Published in the November 11 edition of the journal Current Biology, the research examined the chemical motors that power events in flagella, antenna-like structures on some cells. Specifically, the research focused on intraflagellar transport (IFT), the process where proteins required for flagellar growth and maintenance move within the flagella. The discovery of the protein EB1 at the tip of the flagella on Chlamydomonas furthers investigations into the role the protein plays in flagellar function and perhaps in regulating IFT itself.
"Particles move out to the tip of the flagella, turn around, and then move back to the base," says Sloboda, who conducted this research in Joel Rosenbaum's laboratory at Yale University while on sabbatical last year. "The only change in speed or direction occurs when the particles reach the tip. Now we think EB1 might play a role in controlling the molecular transport system responsible for IFT when the particles reach the tip. This finding will help us get a handle on what's going on at the tip of the flagellum."
The flagella beat rhythmically, moving the organism, and are made of nine double strands of microtubules and a central pair. According to Sloboda, similar IFT phenomena also take place in rod and cone cells of the human retina, in human kidney cells, and in nerve cells.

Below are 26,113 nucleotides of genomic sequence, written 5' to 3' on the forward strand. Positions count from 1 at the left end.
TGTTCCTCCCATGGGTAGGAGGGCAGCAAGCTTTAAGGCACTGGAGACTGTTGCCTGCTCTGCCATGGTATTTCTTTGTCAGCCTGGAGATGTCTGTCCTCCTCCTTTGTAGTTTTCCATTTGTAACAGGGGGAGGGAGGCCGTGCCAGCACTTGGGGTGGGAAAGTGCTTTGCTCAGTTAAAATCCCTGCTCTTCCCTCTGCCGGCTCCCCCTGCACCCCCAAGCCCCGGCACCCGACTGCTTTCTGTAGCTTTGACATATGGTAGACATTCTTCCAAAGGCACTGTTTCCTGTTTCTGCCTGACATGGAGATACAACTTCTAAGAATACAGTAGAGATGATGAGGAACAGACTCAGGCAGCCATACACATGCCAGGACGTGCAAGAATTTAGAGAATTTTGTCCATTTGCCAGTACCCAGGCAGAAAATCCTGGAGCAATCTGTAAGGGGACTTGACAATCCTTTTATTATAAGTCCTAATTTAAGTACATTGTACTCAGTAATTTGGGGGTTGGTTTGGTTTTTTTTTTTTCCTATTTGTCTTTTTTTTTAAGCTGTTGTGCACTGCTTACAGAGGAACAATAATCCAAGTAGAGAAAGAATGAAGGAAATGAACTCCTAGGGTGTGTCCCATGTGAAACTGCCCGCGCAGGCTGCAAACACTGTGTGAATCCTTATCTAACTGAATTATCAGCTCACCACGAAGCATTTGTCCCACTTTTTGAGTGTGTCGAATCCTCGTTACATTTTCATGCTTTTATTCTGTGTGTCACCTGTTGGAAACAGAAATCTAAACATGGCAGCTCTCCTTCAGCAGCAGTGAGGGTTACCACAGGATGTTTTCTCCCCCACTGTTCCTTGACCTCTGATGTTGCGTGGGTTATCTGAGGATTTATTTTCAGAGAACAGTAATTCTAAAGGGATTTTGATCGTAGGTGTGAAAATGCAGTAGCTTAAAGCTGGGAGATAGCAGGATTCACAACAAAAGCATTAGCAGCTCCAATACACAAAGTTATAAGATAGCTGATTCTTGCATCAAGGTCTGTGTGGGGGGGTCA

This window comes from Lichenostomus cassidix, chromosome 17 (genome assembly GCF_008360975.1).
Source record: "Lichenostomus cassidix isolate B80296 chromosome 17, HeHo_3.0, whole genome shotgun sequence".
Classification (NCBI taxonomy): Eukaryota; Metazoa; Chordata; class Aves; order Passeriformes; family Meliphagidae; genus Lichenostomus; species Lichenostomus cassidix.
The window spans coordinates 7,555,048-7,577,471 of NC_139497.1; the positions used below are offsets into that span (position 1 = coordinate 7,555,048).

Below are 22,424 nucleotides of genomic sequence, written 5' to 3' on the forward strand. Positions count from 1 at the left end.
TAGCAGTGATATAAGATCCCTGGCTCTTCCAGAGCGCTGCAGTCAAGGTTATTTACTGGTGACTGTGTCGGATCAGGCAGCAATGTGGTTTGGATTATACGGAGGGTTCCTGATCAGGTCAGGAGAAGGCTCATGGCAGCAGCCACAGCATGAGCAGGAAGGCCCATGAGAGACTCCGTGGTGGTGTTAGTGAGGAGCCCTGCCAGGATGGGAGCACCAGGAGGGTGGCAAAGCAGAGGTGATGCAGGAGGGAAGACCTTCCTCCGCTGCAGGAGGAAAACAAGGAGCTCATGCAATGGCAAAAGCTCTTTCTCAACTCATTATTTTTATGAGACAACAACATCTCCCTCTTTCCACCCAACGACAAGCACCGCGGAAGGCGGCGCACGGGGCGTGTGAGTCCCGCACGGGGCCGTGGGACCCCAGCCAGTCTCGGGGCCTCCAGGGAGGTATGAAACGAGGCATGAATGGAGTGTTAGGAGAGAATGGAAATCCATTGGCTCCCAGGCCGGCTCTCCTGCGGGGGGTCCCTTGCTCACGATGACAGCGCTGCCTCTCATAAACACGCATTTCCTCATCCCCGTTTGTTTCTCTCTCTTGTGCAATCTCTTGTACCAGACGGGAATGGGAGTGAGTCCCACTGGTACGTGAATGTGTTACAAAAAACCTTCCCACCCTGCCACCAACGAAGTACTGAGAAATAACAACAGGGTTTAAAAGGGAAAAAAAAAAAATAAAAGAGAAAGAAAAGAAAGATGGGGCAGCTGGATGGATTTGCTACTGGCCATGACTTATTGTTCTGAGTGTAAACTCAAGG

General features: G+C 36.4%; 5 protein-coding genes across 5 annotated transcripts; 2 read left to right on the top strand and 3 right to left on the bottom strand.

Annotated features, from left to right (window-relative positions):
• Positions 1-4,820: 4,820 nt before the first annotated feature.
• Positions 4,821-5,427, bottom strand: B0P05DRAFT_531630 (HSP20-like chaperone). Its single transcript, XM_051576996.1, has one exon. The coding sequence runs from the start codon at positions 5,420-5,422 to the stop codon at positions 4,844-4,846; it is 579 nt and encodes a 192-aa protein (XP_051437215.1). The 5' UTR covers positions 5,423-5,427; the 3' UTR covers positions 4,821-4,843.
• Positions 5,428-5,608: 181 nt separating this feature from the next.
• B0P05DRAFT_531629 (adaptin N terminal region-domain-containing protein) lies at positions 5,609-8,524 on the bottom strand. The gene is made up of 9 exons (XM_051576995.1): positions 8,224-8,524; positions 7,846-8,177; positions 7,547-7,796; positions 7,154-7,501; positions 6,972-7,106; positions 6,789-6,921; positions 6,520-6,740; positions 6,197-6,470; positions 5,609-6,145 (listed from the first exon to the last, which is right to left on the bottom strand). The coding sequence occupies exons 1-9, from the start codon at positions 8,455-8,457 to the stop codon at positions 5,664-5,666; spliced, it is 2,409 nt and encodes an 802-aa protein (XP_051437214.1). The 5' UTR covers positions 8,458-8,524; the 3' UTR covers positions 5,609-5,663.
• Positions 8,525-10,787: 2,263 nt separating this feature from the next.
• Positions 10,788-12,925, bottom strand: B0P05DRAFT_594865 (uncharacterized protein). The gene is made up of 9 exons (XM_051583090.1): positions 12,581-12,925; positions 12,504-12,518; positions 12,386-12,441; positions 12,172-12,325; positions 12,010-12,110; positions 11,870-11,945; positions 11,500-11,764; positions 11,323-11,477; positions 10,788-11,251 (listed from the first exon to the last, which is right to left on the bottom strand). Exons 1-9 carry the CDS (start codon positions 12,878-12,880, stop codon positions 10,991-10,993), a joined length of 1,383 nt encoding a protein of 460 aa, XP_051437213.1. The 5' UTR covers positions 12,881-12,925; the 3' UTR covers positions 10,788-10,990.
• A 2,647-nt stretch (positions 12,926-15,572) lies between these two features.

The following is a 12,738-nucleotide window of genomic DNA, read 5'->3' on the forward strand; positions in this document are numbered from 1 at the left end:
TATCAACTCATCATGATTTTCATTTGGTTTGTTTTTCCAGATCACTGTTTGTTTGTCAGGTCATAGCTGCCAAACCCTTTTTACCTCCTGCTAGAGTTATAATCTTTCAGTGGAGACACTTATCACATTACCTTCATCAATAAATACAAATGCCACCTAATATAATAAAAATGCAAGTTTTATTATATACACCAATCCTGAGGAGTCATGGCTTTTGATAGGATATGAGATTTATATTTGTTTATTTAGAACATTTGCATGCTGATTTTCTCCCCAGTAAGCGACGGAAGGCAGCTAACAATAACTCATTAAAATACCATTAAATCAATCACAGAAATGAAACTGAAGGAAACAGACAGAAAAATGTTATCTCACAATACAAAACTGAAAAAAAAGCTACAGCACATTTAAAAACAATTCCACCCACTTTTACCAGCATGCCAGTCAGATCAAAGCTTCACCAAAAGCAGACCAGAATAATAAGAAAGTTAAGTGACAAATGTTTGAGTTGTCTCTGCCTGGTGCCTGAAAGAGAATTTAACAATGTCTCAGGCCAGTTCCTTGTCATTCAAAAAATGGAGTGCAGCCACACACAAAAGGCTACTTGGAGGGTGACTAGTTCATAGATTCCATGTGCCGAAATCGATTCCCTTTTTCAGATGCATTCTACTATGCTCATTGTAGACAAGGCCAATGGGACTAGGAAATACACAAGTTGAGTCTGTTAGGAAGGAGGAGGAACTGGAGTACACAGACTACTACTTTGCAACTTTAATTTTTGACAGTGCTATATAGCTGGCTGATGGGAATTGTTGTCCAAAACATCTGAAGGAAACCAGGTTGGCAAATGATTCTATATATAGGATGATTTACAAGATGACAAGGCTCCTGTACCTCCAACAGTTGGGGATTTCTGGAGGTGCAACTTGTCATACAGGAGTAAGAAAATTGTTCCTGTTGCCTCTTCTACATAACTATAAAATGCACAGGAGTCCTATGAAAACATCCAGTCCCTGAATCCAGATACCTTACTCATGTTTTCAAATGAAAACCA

To determine where EB1 occurs in Chlamydomonas cells, the researchers cloned and sequenced the protein to make antibodies specific for EB1. The researchers found that the antibodies bound to the flagella tips, indicating that EB1 stays at the tip, and does not move along the length of the flagella.
"This unexpected observation led to the paper being featured on the cover of the journal," says Sloboda. "It was a great result, because now we know more about the structure of the flagellar tip due to the presence of EB1. Using EB1 as bait, we can move on to fish out other proteins that associate with EB1 and learn how together these proteins are involved in tip structure and function and the process of IFT. Hopefully, our work will inform others working on colon cancer, kidney disease, vision, and central nervous system disorders such as Alzheimer's and Lou Gehrig's diseases."
The other authors on the paper include Lotte Pedersen, a postdoctoral fellow at Yale University; Stefan Geimer, then a postdoctoral fellow at Yale University and now at the Institut Universität zu Köln in Cologne, Germany; and Joel Rosenbaum, Professor of Molecular, Cellular, and Developmental Biology at Yale University.
The study was funded by the National Institutes of Health, a fellowship from the Deutsche Forschungsgemeinschaft, and the Ira Allen Eastman (Class of 1829) Professorship at Dartmouth, which was established in 1910 through a gift to the College by his widow, Jane Eastman.